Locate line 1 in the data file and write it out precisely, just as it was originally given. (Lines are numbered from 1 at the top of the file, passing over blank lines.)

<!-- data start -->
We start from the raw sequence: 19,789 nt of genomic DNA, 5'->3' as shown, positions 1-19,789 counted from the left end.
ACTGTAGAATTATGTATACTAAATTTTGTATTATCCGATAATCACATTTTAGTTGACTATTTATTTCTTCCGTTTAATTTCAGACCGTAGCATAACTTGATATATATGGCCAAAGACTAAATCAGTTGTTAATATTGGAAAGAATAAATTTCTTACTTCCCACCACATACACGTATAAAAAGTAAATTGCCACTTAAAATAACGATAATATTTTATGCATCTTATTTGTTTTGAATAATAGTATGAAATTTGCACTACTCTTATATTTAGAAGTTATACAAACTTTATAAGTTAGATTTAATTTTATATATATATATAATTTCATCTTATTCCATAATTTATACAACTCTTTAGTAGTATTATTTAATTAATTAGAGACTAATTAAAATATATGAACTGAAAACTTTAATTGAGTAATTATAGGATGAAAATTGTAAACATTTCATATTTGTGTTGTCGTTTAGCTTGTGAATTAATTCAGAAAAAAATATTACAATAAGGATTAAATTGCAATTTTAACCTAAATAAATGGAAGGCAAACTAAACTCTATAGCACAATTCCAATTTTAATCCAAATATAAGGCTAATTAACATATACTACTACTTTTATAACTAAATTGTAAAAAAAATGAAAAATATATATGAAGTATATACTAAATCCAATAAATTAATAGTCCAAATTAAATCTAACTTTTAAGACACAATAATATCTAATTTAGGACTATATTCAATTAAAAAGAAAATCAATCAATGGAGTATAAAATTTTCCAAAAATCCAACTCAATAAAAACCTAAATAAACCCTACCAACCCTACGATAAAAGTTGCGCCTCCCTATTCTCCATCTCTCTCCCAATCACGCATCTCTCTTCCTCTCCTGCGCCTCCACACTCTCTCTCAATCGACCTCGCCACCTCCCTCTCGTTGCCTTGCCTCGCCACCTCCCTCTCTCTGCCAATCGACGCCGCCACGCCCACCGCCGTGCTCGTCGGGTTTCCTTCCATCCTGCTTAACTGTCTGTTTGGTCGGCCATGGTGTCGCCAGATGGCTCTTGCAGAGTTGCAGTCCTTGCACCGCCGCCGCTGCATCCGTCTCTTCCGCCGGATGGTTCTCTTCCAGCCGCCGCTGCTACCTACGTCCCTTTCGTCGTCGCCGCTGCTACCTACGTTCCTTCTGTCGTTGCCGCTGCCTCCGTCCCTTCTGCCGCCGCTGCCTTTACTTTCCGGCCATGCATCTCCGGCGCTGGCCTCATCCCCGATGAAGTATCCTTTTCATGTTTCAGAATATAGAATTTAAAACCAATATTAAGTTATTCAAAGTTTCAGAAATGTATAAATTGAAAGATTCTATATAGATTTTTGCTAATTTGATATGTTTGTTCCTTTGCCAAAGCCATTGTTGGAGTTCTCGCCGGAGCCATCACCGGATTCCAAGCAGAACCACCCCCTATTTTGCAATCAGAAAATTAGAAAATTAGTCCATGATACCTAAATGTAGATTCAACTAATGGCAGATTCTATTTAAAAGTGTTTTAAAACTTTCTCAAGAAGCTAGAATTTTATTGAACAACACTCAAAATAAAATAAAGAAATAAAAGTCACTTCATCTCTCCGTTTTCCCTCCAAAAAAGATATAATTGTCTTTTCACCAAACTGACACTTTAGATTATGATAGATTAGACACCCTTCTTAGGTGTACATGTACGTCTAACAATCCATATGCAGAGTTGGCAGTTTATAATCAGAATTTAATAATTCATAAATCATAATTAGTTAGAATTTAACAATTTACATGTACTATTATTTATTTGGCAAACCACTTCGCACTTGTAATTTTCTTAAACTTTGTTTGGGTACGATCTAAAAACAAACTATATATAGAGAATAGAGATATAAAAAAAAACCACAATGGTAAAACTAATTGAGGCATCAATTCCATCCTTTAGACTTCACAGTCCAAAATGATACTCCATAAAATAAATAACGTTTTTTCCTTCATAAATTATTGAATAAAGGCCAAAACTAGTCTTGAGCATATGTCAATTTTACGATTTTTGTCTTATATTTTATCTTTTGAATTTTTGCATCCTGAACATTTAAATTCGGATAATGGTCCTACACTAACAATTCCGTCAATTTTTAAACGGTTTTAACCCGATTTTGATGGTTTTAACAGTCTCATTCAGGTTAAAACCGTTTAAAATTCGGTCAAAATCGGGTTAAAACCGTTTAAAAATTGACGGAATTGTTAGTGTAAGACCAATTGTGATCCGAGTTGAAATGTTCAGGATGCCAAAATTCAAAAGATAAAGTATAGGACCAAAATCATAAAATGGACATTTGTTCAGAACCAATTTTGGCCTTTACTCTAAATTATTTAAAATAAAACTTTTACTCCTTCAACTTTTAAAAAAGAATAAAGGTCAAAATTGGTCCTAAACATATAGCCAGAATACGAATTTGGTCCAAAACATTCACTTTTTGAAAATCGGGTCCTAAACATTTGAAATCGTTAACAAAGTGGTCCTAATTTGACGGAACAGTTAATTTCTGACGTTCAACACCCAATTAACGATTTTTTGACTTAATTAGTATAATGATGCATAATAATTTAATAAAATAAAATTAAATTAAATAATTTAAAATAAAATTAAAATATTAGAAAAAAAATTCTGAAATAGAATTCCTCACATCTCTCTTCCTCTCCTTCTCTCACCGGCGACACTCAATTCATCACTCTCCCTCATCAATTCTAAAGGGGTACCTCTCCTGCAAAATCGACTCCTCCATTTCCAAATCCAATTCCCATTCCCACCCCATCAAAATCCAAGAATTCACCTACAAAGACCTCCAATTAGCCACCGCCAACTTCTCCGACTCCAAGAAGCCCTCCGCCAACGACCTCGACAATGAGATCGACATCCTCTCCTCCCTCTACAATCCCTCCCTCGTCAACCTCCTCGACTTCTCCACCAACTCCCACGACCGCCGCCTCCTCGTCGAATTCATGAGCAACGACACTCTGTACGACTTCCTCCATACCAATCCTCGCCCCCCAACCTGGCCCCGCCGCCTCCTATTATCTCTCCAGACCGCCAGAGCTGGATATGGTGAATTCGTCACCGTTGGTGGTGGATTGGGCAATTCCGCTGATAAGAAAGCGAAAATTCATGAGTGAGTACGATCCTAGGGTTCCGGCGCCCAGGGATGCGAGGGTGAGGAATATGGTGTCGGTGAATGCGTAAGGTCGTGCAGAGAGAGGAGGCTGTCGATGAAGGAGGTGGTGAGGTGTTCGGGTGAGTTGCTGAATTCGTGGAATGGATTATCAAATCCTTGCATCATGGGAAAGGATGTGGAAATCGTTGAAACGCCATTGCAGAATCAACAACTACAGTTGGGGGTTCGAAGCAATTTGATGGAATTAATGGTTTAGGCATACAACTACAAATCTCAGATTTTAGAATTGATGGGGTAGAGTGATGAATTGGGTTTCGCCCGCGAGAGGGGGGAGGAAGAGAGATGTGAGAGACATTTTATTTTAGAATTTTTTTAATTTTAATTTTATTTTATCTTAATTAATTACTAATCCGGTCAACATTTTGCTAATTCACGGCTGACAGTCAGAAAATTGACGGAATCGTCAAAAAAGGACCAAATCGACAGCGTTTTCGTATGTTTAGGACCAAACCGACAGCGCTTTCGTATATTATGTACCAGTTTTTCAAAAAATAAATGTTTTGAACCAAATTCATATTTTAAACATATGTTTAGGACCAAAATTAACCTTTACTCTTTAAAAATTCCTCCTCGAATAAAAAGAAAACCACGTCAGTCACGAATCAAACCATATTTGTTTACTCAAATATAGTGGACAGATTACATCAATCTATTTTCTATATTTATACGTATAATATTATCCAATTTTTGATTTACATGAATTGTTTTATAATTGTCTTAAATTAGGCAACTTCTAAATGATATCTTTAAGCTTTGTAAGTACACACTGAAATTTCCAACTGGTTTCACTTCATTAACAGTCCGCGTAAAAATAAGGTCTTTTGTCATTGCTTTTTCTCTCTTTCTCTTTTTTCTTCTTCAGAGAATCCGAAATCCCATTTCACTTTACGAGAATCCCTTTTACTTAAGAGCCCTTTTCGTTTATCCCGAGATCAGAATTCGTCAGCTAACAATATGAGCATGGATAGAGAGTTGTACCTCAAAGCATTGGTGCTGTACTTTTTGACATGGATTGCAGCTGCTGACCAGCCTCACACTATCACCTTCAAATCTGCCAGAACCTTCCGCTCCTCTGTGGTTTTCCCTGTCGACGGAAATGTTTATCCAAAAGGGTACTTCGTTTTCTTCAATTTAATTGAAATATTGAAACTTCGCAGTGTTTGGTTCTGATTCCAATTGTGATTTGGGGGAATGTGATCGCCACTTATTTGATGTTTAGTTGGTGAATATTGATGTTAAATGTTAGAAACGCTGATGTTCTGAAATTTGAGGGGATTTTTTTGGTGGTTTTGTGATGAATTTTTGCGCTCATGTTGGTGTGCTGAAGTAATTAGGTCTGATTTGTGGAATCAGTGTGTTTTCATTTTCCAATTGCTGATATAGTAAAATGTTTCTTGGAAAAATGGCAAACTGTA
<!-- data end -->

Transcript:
We start from the raw sequence: 19,789 nt of genomic DNA, 5'->3' as shown, positions 1-19,789 counted from the left end.